So now we are going to star to assemble the rear suspension. In the kit you will notice plastic blocks fro the rear inner hinge pins but my pictures shows aluminum. Here is why this is. I have an RB6 and I purchased UMW706 and UMW705 since I was running rear motor. Since then I have switched that to a mid motor setup and I didn't need the UMW706. So I just purchased another UMW705 for this build.

One thing nice about these optional pieces is I can change the rear width of the truck and I can change the rear toe-in. To me it is a nice to have but it isn't a have to have because I never broke a plastic rear hanger on any of my vehicles, buggy to SC, but your experience may vary.



So now what you are looking at here is the assembly of the rear bulkhead along with the rear shock tower bolted to it. If I was building this as a mid-motor truck it would look a little different. One thing that you might want to think about doing, but not required, is to insert set screws in the remaining open holes were the ball stud goes in. What this does is it makes the plastic surrounding the ball stud stronger. Like I said it isn't required but it might help.



So now I have placed the rear suspension arms on the chassis and secured them with the rear suspension mount. The motor cover is keyed into the chassis just below this suspension mount and that is why it is on the truck at this time.

Don’t forget to ream the holes for the rear suspension hinge pins if you have a reamer.



Up next is the rear axle assembly. If you got a little lost on the front assembly maybe this picture will help you out. I tried to show how they went together. So you obviously have the axle assembly with the bearings and the spacer that goes between them. Then you have the plastic piece with the hex on it and that first hole on the left when looking at the picture will accept the large pin.

So imagine this installed in the hub and you just inserted the outer bearing into it. After the bearing you will have a small spacer that is installed and then the plastic piece. Then you will want to align the holes in the plastic piece and the axle and then insert the pin. You will then want to slide the o-ring into place to prevent the pin from falling out.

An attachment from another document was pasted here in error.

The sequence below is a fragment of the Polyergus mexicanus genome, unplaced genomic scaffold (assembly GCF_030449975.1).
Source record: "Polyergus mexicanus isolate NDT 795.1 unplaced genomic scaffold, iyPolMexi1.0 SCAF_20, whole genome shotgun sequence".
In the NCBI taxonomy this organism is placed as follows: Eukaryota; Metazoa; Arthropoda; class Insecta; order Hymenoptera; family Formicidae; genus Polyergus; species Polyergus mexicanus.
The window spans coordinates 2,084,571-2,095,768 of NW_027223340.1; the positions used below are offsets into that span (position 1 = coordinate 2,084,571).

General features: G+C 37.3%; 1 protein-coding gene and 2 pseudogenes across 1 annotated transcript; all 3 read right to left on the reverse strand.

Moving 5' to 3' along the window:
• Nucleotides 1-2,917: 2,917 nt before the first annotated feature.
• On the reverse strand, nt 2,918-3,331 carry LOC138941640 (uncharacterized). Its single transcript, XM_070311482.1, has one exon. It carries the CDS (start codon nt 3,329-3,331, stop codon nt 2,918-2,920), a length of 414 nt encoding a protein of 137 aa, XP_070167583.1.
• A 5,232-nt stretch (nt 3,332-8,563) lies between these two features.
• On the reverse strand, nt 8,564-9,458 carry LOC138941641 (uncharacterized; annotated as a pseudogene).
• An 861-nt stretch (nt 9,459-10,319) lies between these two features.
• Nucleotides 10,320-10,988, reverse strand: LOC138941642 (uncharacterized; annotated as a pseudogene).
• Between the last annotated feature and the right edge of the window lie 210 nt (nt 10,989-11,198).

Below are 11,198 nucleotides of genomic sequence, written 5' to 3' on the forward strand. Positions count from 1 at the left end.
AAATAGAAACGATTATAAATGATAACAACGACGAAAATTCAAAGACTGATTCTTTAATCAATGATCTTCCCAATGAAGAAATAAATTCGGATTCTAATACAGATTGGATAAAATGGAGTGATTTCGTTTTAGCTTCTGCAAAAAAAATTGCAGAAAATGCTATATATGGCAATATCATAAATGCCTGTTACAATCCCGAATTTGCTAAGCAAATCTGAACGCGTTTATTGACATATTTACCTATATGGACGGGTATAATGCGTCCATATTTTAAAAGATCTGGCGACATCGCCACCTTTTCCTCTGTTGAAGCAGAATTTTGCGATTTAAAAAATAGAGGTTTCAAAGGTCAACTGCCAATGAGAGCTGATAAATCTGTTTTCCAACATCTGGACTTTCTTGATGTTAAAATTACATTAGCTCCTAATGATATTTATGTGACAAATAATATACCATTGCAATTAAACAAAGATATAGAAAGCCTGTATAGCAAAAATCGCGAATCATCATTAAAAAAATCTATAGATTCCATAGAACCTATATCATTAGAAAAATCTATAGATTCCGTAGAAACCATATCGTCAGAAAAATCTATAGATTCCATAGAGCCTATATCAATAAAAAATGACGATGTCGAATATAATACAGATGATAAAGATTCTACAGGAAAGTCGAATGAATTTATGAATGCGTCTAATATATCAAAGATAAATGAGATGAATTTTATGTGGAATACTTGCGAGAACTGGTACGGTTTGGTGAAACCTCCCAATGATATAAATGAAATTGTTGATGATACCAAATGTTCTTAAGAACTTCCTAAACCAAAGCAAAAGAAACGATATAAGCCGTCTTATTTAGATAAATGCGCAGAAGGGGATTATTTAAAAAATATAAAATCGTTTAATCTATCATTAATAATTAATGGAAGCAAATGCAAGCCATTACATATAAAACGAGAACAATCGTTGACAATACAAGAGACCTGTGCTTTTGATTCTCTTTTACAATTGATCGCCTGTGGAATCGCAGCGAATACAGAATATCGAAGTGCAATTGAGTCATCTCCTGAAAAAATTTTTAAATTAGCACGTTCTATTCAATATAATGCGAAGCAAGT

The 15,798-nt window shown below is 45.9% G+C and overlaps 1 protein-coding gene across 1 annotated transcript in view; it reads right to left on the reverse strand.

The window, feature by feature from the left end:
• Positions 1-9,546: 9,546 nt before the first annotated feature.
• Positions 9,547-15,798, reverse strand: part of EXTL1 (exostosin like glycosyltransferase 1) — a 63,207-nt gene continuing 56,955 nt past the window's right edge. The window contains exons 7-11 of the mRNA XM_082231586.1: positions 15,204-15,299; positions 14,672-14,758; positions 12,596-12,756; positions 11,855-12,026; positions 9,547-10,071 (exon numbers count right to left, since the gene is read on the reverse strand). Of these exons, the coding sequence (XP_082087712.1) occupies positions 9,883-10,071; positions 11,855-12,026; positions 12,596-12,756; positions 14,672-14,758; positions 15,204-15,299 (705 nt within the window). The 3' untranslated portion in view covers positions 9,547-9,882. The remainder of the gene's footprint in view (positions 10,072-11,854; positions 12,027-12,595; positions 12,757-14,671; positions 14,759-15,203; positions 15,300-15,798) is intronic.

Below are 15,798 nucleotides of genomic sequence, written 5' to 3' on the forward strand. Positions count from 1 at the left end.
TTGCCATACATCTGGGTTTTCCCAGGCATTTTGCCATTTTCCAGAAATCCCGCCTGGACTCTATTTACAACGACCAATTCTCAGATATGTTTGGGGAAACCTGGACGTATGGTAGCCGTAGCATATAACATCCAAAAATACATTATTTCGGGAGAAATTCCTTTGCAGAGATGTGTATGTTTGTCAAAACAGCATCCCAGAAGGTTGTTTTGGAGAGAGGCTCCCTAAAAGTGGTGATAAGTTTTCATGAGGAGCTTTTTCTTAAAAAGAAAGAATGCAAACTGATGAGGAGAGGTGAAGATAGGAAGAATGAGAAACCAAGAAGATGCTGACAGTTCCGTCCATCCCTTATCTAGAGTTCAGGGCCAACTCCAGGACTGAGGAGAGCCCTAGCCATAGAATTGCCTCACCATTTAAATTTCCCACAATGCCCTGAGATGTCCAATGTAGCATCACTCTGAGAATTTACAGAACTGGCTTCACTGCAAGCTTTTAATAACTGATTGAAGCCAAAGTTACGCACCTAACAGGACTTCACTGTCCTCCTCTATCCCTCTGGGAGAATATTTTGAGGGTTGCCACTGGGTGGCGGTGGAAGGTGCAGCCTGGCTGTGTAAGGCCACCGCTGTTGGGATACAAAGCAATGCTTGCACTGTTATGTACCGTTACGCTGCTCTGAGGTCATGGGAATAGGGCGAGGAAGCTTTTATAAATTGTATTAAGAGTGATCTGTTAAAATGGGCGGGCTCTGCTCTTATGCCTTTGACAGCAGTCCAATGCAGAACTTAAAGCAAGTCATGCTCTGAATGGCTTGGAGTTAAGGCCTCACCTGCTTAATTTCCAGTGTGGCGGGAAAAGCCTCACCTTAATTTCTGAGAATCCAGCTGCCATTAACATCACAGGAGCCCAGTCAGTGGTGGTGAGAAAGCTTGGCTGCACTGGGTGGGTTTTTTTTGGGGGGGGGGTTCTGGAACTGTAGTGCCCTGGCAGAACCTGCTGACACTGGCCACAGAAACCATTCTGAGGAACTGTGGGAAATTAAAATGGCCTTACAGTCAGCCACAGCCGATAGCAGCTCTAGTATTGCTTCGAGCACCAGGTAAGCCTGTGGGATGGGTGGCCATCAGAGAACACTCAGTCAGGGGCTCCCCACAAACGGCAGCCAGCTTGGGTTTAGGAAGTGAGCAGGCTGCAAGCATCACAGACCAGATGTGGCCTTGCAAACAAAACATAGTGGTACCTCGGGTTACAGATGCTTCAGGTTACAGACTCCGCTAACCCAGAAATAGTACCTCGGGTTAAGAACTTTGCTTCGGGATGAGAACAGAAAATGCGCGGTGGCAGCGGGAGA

Now you will take the quick release mechanism and attach the sprint to it as shown in the picture. Slide that into the plastic piece and line up the hole so you can insert the small pin. This small pin seems to stay in place because of the pressure the quick release assembly places on it. However, still keep that in mind when you remove the wheels from the truck as you don’t want to lose it, especially if you don’t have spares.



Here is the picture of the final assembly. Oh look at that, another hole to ream out with my 3.0mm reamer.



I have gone ahead and assembled the other axle in the hub and attached the rear camber link rods. One thing to mention about the camber links and steering tie-rods is that they all go on in a specific direction. This way when you take your wrench to make an adjustment when you turn the turnbuckle one way it will either shorten the link or make it longer. You want all of them setup the same way so you don’t give yourself a headache when trying to set them to the proper length. Please refer to the manual for additional information on how they wanted you to install them.



Ok, so now I have installed the rear hub into and connected the camber link so the dog-bone doesn't fall out of the out drive. Since we have metal and metal contact and it is pretty good force being applied here I recommend putting a small amount of black grease on the pins. This grease will help reduce the wear on the pins and increase the life expectancy on the pins and the diff out drives. It doesn't take much because you don’t want to put a lot on it and have it get flung off when you hit the throttle and have it get all over.



Now we are going to move on to the front and rear shocks. Kyosho has some of the best shocks for R/C as people will tell you. Once you have experienced them you will agree that they are some if not the best. Starting with the RB6 and continuing with the RT6 a set of X-Gear springs are included along with the 5 hole shock pistons.



A change in the kit from the buggy is the plastic shock tops. Now some will start to moan about this change and why did they do this? But for me, I would rather have the aluminum bell-cranks than the aluminum tops on my shocks. So to me this is a win situation in the swap out. But not everyone sees it this way but I understand your stance.

One thing that is different from the aluminum top is there is a screw in the top to bleed the shocks. You should only have to deal with this screw if you build the shocks in a different method than described in the manual. What that process is is a very good question. I imagine it is similar to Associated or Yokomo shocks but I haven’t looked at their build instructions in a long time so I could be wrong.




There is now an o-ring that goes into the top of the shock cap. This o-ring will keep the oil in the shock and not have it leak out the threads when the piston is compressed. Be careful to position the o-ring in the proper position otherwise it could be damaged when you assemble it to the shock body.